Research-driven

A grumbly stomach can tell you when you’re hungry, but not what kind of food it needs to boost depleted nutrients. Devouring an entire chocolate cake might quiet the stomach, but it’s probably not the best selection. For crops, throwing straight nitrogen at plants may not be the best choice for optimal growth, either.

Really looking at what plants need and the best way to provide nutrients prompted Douglas W. Cook, or “D-W,” to use 5-gallon buckets to experiment with different formations of liquid fertilizer. The concept was to create highly efficient fertilizers for fruit and vegetable crops by using more refined raw materials, making them readily available to plants.

Key Points

Agro-Culture Liquid Fertilizers has small beginnings in Michigan.

The family-owned company has grown 20% every year since 2000.

Company supports Farm American effort to bring awareness, appreciation to ag.


Cook’s 1960s and ’70s research was the foundation for Agro-Culture Liquid Fertilizers, which manufactures and markets in-house formulated and branded liquid fertilizer products.

By 1983, key products were developed, and Cook incorporated the company with his son-in-law, Troy Bancroft, and their spouses, Eloise and Jill (respectively). They established a company headquarters just west of St. Johns in Clinton County.

Cook died in December 2010 after a long battle with cancer, but the company he founded is enjoying marked growth in developing environmentally friendly products: Balanced formulations that include micronutrients result in more usable plant food in smaller quantities, Troy says.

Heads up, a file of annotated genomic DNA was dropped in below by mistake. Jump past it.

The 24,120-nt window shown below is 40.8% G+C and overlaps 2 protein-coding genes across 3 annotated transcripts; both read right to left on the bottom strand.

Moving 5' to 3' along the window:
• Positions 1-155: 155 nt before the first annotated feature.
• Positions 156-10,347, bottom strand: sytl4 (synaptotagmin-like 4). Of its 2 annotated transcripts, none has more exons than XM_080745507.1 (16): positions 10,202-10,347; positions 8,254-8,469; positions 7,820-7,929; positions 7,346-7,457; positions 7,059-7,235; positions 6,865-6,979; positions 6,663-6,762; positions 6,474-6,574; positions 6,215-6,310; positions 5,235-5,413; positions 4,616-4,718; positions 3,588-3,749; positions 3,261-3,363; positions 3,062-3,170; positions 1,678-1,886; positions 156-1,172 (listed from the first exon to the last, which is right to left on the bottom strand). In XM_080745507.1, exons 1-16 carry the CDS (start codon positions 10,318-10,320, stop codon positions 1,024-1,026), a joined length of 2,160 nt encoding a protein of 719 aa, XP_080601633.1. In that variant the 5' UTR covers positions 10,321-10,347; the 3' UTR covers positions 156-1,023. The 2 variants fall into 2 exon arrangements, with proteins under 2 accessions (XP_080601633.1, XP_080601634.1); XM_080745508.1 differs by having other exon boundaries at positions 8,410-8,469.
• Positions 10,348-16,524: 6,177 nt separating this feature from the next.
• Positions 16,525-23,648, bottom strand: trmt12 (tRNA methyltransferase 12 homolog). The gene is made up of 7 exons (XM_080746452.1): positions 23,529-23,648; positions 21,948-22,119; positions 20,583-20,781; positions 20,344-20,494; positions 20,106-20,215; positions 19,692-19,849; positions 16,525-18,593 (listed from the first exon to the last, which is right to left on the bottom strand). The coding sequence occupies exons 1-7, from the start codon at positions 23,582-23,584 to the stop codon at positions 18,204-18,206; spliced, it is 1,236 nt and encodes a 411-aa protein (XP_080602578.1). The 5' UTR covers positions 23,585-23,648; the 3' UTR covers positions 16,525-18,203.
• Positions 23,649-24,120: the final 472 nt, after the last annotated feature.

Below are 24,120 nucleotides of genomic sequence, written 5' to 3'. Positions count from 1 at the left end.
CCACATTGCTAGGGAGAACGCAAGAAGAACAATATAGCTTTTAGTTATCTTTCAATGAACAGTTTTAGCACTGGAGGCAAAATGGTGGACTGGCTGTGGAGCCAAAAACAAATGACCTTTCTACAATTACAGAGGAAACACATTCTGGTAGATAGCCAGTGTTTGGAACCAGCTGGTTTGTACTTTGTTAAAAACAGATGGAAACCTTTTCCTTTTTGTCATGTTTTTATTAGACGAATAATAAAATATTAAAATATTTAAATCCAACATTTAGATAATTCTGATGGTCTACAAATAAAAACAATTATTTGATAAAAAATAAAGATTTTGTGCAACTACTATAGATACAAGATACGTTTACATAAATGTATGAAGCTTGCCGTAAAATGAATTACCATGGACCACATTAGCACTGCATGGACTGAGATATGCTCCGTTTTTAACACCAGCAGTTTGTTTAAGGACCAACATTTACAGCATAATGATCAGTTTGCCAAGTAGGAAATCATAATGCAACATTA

“They were originally designed for fruit and vegetable crops, but it responded the same way in row crops,” Troy says. “In 1987 we expanded our product line out West.”

Growing business

Today ACLF serves over 40 states, as well as Canada, Mexico and Belize. There are 16 regionally located, corporately employed sales account managers who support a network of over 120 individual area managers and ag distributors, employing several hundred sales representatives.

Troy cites three main factors for his company’s growth: exceptional employees, family ownership and what may be the largest plant nutrition research farm owned by a fertilizer company.

Established in 1994 and located just a few miles northwest of ACLF headquarters is the North Central Research Station. It includes 500 acres divided into nine farms and 2,800 plots, growing more than 30 different crops including an orchard, vineyard, plenty of fruits and vegetables, and row crops.

“Everything is replicated, analyzed and statistically summarized,” Troy says. “We look at everything, including how the product is applied and utilized.”On staff at the research station are two Ph.D.s, two agronomists and a team of farm operators. “This research can provide validation of our products,” he says.

Satellite locations across the U.S. are used to test for regional recommendation differences in all major agricultural areas. One of ACLF’s newest products, AccesS, is a proprietary, high-sulfur formulation intended for application anywhere 5 pounds or more of sulfur are recommended.

“It’s good that we have lowered sulfur in the air without diesel emissions, but it has depleted the soil,” explains Nick Bancroft, 28, who has a bachelor’s degree in crop and soil sciences from Michigan State University and a master’s in business administration, and is vice president of organizational planning and operations. “AccesS provides more sulfur and it has been very successful — we sold it out.” Eight more products are currently under development.

For growers, ACLF provides soil-testing, and training on agronomic practices and services, including application practices. “If what you put out there doesn’t get into the plant, it’s like throwing gas at a car — it doesn’t do you any good,” Nick says.